Richard Butchins is an artist and filmmaker who critiques mainstream perspectives on disability with unapologetic fervour. Following his success at the Sheffield Documentary Festival, where he won the The Alternate Realities Interactive Award for his work ‘The Voice of The Unicorn’ (TVTU), James Zatka-Haas sat down with him to discuss his art and politics.
Unlimited, the funding body behind the TVTU, have been at the forefront of representing disabled artists since 2012. Unlimited is a commissioning programme that feels like a drop in the ocean, enabling disability-led art and artists to reach audiences both in the UK and further afield. The programme’s aim is to change perceptions of disability around the world.
“(Unlimited) have given artists opportunities they would have otherwise never got. They’ve given a platform for people to see disability,” muses Butchins.
The subjects of Butchins’s latest piece – the artists at Atelier Corners, a workshop and refuge for artists with autism, based in Osaka, Japan – were already familiar to Unlimited when the programme co-delivered ‘Nama Āto: Japanese Outsider Art,’ a ground-breaking exhibition of learning-disabled Outsider Artists in 2016. The exhibition toured extensively in the UK and showcased provocative works by artists Yasuyuki Ueno and Koji Nishioka, both of whom are present in Butchins’s work.
Atelier Corners was established in 1993 to help combat the lack of opportunities for autistic people in Japan. Since it began, Atelier Corners’ reputation has grown extensively, and a few of the artists on their books are developing international reputations.
After gaining a British Council International Development award to visit Japan, Butchins was introduced to Atelier Corners by dancer and collaborator on the project Kazuyo Morita. Working with producer and Japanophile Patrick Knill, the stories of Atelier Corners artists were documented.
TVTU is about perception and the communicative silence that prevents language from conceptualising and finding a solution to that silence. It addresses what is said and what is listened to, the gaps between what Butchin’s describes as “the multitude of disabled voices shouting” and the “reluctance of mainstream society to hear those disenfranchised voices.” The work is multi-layered, using both video and sculpture. Displayed on easels, videos show artists at work. Next to them sit several jars, representing the bubble those artists exist within.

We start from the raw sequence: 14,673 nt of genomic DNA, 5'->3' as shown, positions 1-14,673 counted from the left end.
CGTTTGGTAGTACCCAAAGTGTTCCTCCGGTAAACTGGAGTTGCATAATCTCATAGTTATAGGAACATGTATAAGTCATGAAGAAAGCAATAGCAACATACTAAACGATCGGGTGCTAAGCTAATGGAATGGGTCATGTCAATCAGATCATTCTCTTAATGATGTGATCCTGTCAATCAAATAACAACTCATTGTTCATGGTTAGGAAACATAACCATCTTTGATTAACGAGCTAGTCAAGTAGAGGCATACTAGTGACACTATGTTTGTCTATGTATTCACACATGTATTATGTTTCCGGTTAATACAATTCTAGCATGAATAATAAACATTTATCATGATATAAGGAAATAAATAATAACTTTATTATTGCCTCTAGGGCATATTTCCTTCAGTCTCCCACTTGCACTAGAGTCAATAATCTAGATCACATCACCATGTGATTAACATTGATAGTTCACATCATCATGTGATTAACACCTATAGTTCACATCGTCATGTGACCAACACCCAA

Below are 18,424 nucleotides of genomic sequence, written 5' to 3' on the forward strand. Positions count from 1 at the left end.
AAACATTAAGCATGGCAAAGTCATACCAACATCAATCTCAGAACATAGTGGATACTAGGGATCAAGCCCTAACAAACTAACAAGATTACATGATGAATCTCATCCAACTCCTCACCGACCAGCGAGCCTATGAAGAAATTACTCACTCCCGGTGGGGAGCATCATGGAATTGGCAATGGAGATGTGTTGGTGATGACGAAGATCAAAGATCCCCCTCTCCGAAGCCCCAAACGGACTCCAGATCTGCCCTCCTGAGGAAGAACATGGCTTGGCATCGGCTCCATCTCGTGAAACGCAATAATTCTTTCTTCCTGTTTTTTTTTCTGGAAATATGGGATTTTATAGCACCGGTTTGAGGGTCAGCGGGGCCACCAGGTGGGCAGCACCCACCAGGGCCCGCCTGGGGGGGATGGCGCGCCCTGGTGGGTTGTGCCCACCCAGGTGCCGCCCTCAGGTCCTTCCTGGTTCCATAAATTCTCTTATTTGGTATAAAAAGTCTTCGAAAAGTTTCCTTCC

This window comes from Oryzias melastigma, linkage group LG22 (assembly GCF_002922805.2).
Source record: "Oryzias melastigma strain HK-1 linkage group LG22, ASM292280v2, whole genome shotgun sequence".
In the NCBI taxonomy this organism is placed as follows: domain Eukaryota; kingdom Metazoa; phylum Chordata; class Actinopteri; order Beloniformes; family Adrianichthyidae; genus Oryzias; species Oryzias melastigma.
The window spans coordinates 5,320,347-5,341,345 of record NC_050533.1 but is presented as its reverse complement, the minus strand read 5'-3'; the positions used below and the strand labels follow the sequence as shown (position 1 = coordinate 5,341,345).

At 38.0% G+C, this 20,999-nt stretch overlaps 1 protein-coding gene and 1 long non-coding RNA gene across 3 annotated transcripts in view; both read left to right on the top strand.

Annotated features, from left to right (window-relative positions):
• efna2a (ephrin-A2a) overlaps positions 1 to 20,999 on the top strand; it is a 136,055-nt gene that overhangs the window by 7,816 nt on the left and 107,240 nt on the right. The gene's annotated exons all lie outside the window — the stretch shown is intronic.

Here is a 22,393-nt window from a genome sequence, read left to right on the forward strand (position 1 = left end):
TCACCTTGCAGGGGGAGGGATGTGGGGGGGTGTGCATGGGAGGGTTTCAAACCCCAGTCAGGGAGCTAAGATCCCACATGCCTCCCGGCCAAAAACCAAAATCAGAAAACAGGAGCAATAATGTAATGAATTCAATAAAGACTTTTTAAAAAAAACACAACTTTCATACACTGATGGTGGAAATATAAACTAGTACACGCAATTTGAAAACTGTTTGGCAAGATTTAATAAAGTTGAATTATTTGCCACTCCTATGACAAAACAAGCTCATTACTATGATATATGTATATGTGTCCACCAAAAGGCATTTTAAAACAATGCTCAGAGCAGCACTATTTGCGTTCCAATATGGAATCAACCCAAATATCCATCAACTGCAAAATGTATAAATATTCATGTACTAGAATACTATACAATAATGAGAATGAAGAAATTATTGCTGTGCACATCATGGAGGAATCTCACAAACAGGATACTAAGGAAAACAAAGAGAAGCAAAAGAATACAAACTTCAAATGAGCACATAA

The jars are a thoughtful and clever interpretation of the bubble that exists around disabled – particularly autistic – people. Butchins expands:
“You can see through and see out of them, but there’s no communication; from the outside you can’t hear what’s going on inside the jar, and vice versa. It’s about that invisible wall that exists around anyone with a disability. Perception from someone with a disability is different to the perception of disability from someone without.”
It’s a clever motif because it can be applied to many areas of disability, for example the media’s portrayal of the Paralympics, the renewed role of disability as entertainment, or the lack of critical attention given to disabled artists.
“On the outside, there’s a tendency to not want to criticise disabled artists because they are disabled. But the other thing that results in that is that it doesn’t get into the mainstream. You don’t see mainstream critics reviewing disability art.”
Why is this? Are able non-disabled people uncomfortable with disability, or have they just not been exposed to it enough? The videos in TVTU are displayed on an easel, and the jars are presented on a shoe rack, like any you’d find in a shop. The former represents the ‘hidden’ workshop, spewing out material, whilst the latter presents the markets the product is sold in.
This, according to Butchins, is why our relationship with Outsider Art is problematic; the line between expose and exploit is at best thin. The artworks leave the workshop and make the money whilst the artists remain in their jars. This preference towards consumption is indicative of the underlying problem with Outsider Art.
“Outsider Art has been ruthlessly exploited commercially. The artists are invisible. It’s only their pretty little paintings. It doesn’t expose the artist or the process, which is what I’m trying to do in this piece of work. Take Frida Kahlo, she’s a perfect example of an artist whose work very specifically attacked her disability, American culture and ‘gringos’. She was very specific about her own agenda and her manifesto. Look at the current exhibition at the V&A. It’s displaying her shoes, underwear and clothes. They even have a barbie doll of her. You’ve taken whatever this woman stood for, diluted it of any value and turned it into a brand. Fuck off. She’s not an issue of Vogue magazine. Her work was powerful. The work she was making and why is the complete antithesis of this crap.”
“It’s 25 feet of industry and 2 inches of art,” sighs Butchins. Although commissioning programmes like Unlimited and exhibitions like Nama Āto are making substantial changes by exposing genuine talent, it feels like the barrage of exploitative interests, as well as the negative view of disability is still the main barrier. Work exploring disability in as visceral and direct a manner as Butchins does is still such a rarity. But he’s certainly one disabled artist who refuses to be silenced.